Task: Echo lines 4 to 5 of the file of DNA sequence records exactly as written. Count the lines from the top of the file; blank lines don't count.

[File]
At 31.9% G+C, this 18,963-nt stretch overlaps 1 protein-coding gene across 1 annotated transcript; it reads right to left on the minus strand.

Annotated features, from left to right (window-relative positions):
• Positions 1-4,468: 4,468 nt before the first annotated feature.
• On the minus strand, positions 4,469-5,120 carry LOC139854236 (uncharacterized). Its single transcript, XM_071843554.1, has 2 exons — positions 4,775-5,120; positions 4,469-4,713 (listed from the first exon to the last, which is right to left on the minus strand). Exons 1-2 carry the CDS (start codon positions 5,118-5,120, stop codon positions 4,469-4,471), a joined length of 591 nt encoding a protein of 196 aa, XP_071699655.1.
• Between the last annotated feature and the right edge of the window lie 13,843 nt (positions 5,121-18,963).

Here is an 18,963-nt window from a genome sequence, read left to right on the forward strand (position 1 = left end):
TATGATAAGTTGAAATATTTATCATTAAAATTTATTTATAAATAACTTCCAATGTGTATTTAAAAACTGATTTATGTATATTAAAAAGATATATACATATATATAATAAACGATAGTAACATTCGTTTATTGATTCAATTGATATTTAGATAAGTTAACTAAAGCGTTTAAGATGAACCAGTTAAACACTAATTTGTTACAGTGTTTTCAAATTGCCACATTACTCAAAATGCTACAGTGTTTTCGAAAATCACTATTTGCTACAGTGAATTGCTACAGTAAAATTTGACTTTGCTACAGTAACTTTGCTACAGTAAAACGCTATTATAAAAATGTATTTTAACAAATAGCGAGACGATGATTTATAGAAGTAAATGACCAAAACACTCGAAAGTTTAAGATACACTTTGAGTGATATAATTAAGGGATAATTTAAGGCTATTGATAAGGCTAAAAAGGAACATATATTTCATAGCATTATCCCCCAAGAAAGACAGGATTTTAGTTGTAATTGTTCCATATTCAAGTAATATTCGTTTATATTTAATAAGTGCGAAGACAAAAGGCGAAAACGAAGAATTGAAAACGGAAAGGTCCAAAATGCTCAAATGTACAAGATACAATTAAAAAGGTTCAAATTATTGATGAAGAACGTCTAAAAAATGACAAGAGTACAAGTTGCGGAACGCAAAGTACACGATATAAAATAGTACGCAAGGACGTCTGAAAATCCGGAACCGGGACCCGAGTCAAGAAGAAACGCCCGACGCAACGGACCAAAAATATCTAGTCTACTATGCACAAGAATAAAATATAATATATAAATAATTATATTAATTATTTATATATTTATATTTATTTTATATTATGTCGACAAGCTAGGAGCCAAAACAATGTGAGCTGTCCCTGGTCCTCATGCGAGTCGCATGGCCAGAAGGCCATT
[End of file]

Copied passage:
• On the minus strand, positions 4,469-5,120 carry LOC139854236 (uncharacterized). Its single transcript, XM_071843554.1, has 2 exons — positions 4,775-5,120; positions 4,469-4,713 (listed from the first exon to the last, which is right to left on the minus strand). Exons 1-2 carry the CDS (start codon positions 5,118-5,120, stop codon positions 4,469-4,471), a joined length of 591 nt encoding a protein of 196 aa, XP_071699655.1.
• Between the last annotated feature and the right edge of the window lie 13,843 nt (positions 5,121-18,963).